1. If it’s tough enough for the pros, it’s good enough for you“Spring is the time of year when the first races are not too far off and we need to control our pace, as well as know what paces we can perform at. Both sessions here address these points – the difficult one is swimmin...
’t have to run enclosed by all the same trappings of modern life. Lose yourself in nature and run for the sheer joy of it.3. Use the whole dayIf you usually run after work, then once a week run early in the morning or at lunchtime. Admittedly, setting up a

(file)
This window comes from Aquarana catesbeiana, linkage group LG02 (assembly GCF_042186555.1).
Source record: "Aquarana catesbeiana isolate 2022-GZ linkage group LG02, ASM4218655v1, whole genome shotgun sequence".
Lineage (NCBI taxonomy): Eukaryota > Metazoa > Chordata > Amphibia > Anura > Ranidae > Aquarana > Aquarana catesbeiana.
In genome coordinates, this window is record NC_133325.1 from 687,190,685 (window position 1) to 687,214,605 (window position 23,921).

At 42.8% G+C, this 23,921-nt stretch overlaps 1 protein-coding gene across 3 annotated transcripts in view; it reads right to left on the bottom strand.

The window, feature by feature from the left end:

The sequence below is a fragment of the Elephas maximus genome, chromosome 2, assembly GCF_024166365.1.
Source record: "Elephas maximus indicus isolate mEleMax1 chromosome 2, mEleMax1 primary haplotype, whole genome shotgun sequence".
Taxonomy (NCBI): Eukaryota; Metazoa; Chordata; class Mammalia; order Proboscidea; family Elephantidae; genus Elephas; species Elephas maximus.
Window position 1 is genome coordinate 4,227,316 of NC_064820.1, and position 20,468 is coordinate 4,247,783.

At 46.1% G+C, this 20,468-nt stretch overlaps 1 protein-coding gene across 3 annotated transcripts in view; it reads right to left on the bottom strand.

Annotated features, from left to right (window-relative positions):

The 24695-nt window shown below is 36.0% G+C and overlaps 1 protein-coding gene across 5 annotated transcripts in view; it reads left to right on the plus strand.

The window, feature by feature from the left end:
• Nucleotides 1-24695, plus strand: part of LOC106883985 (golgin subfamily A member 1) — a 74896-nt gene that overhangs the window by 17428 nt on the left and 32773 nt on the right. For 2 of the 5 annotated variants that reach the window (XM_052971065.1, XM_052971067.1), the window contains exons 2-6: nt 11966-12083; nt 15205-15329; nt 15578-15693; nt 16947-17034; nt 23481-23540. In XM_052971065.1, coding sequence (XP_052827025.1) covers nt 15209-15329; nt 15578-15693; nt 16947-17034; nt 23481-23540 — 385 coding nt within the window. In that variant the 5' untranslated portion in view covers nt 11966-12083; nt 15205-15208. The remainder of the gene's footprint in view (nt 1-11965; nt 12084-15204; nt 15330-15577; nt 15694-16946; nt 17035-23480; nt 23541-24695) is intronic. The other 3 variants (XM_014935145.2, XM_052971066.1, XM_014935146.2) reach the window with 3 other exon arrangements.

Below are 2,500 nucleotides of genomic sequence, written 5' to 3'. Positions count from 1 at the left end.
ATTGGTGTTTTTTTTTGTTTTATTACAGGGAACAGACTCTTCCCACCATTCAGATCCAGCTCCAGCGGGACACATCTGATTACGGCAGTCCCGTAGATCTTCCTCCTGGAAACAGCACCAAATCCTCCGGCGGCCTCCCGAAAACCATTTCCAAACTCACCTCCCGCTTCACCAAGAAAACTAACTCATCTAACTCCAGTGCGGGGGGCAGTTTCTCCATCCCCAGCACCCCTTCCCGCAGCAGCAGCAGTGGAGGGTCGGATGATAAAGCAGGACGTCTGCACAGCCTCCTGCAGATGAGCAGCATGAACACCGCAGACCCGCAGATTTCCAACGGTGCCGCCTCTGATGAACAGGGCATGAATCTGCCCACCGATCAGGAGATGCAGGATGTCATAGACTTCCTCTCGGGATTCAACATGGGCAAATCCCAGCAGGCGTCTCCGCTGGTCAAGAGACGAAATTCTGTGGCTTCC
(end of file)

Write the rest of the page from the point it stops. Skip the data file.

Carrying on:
, try running instead. Ford, who trains people at Londons Fitness Exchange, says you dont have to run hard and fast to turn your paper run into a mini-session. He also recommends lunchtime work-outs. Theyre a great way of building running into a
the clock by breaking up your run into two shorter sessions. Instead of a single 40-minute run, maybe a do 20 in the morning and the same at lunchtime, or whatever fits your schedule.26 The 10-minute miracle. "Run faster-than-normal training pace (but don
this to 13 hours. This consists, roughly, of one swim, two runs, three bike rides and one core-strength session in the gym. He fits all this into lunchtimes and evenings (he's not keen on training early in the morning) and ensures he has one rest day every
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